BWW Reviews: South Coast Rep Stages Lovely OC Production of THE LIGHT IN THE PIAZZA
Sometimes, there's just no fighting what the universe has in store, particularly when it comes to matters of the heart.
Yes, destiny---and the surprises that tag along with it---is exactly the troubling test that ignites some trepidation and nervousness from one of musical theater's most protective moms (though, perhaps, not in quite the same league as Gypsy's mama, of course). So what happens when happenstance intervenes, throwing plans, dreams, and expectations out the window, thereby forcing an overprotective mother to learn to let go?
Truly one of the most elegant, though underrated musicals of the new century, THE LIGHT IN THE PIAZZA---now on stage in a lovely new production at South Coast Repertory in Costa Mesa through February 23---follows the uneasy journey that a loving, though over-hovering mother must embark on when her daughter discovers the wonderfully vulnerable world of adult love.
Nearly a decade after its original Broadway debut at Lincoln Center, director Kent Nicholson has conjured up a newfound vibrancy for SCR's admirable local production. Here, he deftly helms a revival that reveals more beguiling humor and heartbreaking sorrow out of Craig Lucas' book and Adam Guettel's music and lyrics to go along with its beautiful displays of statues and still life (both literally and figuratively).
It's not a stretch to say that this Tony Award-winning musical certainly has its fans (myself included), yet, understandably, it hasn't exactly elicited the kind of rabid fandom other shows that were birthed in the same era have garnered. That's really too bad---because what THE LIGHT IN THE PIAZZA lacks in bells and whistles and dizzying effects, it makes up for in its sweeping, lush score and its simple, yet heartwarmingly relatable story about a mother and daughter and the handsome stranger that enters their life.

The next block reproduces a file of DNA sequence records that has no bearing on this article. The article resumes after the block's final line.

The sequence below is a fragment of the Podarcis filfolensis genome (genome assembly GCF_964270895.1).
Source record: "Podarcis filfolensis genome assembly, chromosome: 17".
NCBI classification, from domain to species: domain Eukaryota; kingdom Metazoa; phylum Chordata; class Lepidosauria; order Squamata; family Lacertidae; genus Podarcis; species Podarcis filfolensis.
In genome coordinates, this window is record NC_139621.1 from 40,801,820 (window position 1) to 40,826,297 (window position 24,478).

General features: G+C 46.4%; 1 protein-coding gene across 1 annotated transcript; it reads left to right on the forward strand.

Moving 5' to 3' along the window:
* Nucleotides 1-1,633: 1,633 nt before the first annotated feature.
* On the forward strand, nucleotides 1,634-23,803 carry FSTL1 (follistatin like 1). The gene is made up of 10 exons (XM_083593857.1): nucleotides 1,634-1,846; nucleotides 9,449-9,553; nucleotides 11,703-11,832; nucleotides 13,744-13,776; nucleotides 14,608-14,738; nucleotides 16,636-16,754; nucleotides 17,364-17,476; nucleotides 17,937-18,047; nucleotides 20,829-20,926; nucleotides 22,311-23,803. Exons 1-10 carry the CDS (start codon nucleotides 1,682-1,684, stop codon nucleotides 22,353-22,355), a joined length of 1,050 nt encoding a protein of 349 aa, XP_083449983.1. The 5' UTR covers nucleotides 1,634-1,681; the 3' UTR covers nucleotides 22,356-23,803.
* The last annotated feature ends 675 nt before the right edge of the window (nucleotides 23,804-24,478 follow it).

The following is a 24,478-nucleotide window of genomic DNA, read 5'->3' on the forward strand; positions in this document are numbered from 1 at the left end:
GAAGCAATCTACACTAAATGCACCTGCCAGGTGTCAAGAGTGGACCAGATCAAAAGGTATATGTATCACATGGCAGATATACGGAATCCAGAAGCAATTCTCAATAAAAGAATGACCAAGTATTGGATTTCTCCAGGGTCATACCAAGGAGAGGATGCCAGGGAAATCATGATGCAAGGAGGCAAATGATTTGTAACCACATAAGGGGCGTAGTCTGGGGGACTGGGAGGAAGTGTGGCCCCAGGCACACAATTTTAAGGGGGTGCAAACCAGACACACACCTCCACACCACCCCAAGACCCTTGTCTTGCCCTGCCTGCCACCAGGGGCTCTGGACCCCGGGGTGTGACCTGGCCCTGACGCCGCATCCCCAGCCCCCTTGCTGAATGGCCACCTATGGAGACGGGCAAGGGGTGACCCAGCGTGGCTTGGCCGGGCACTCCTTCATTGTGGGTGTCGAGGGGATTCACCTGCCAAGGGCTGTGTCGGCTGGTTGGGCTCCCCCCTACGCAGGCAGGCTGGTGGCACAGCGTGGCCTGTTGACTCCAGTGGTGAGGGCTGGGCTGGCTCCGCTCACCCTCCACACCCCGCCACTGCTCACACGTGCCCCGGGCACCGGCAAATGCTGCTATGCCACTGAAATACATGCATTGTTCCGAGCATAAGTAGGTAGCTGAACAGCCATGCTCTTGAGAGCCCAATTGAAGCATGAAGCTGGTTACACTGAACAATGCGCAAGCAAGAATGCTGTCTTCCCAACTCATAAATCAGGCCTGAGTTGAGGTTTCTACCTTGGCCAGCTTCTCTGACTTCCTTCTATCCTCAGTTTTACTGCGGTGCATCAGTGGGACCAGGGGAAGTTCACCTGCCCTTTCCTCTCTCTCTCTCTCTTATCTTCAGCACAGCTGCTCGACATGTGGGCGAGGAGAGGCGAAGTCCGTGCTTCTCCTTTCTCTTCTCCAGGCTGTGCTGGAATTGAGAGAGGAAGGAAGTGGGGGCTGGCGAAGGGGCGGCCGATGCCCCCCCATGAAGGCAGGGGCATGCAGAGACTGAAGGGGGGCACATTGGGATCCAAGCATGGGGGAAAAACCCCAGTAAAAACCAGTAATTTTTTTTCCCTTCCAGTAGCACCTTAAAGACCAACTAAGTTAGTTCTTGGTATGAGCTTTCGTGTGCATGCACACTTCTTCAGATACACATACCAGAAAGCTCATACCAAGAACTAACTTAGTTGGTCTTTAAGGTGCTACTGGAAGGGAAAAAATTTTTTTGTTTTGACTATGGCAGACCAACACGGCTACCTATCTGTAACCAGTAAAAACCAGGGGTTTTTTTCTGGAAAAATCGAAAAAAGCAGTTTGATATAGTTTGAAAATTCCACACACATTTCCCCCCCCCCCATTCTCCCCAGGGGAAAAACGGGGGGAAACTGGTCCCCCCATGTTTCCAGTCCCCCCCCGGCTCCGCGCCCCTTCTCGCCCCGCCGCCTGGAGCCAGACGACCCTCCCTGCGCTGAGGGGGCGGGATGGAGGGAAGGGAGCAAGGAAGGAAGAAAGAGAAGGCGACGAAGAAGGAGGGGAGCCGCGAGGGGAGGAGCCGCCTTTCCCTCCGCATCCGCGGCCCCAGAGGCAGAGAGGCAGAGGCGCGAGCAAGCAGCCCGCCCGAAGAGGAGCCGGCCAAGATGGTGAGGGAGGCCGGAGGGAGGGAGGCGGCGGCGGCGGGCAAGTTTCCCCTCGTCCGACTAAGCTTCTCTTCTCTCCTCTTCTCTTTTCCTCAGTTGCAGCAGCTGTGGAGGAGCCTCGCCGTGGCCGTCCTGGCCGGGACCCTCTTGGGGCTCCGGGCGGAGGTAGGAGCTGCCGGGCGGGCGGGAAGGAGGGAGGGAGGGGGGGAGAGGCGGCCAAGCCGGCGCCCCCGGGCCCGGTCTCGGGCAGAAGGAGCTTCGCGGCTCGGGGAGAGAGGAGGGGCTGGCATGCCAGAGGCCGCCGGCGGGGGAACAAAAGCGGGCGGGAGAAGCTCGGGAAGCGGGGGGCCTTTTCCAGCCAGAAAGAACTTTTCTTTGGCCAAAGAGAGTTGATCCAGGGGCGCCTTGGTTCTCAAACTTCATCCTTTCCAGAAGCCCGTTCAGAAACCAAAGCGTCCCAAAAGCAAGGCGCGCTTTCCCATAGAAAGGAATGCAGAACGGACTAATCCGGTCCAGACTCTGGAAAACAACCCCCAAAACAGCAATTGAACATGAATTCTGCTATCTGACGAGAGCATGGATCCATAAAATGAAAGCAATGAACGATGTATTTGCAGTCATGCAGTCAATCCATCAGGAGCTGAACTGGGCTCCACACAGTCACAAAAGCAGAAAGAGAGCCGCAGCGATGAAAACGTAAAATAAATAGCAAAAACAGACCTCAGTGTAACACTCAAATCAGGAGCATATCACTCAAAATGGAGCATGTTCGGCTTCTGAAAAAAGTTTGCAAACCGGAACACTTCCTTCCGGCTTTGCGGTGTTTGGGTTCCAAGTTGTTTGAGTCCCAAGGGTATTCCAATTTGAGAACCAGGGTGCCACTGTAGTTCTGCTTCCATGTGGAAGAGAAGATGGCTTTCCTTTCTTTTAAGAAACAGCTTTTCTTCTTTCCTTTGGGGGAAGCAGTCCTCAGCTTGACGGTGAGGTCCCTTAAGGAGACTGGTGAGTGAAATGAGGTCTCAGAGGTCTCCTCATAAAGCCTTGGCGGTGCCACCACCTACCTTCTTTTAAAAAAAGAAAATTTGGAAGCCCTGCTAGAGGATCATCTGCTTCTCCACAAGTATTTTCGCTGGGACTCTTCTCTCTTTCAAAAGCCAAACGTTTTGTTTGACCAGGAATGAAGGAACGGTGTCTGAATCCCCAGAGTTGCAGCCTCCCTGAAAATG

Set in the summer of 1953, THE LIGHT IN THE PIAZZA---based on the novella by Elizabeth Spencer---introduces us to Margaret Johnson (played with quiet ferocity by Patti Cohenour) a wealthy American Southerner on vacation with her beautiful daughter Clara (the exquisite Erin Mackey) in the gorgeous surroundings of Florence, Italy (which Clara, unencumbered by pesky filters, refers to as the "land of naked marble boys"). With one eye on her trusty guidebook and the other on her dreamy-eyed daughter, Margaret is adamant about making the trip both an educational and trouble-free escape---an appealing distraction for the pair.
But from the get-go, signs point to the fact that Margaret has devised a force-field around Clara. It seems strange at first; why would this mom be so ultra-protective of her grown-up daughter? As it turns out, she has her reasons: you see, Clara---as Margaret herself explains via several direct-to-the-audience asides---is quite "special." Many years before, at a very young age, Clara was involved in an unfortunate accident that caused some irreparable brain damage. The trauma has left Clara with a child-like innocence---and the irrational behavior and immature mentality that comes with it.
As apparently difficult as it already is for Margaret to keep watch over her fragile daughter, along comes a young hunk of man to introduce some extra complications. Like a stroke of kismet, Clara---while exploring one of Florence's beautiful piazzas with her mom---loses her hat during a gust of wind. Luckily (or is it?), a handsome young Italian local named Fabrizio (the dashing David Burnham) has been admiring the young lady from afar and, like a lovestruck hero, swoops in and rescues Clara's chapeau and hands it back to her safely. And just like that, they lock eyes and both fall instantly in love.
Understandably, Margaret isn't too thrilled about these new circumstances. Thus, her dilemma: does she continue protecting her daughter from the harshness of the world, thereby shattering Clara's feeble heart in the process, or should she finally just let Clara go so that her own daughter can feel the glorious possibilities of love for herself?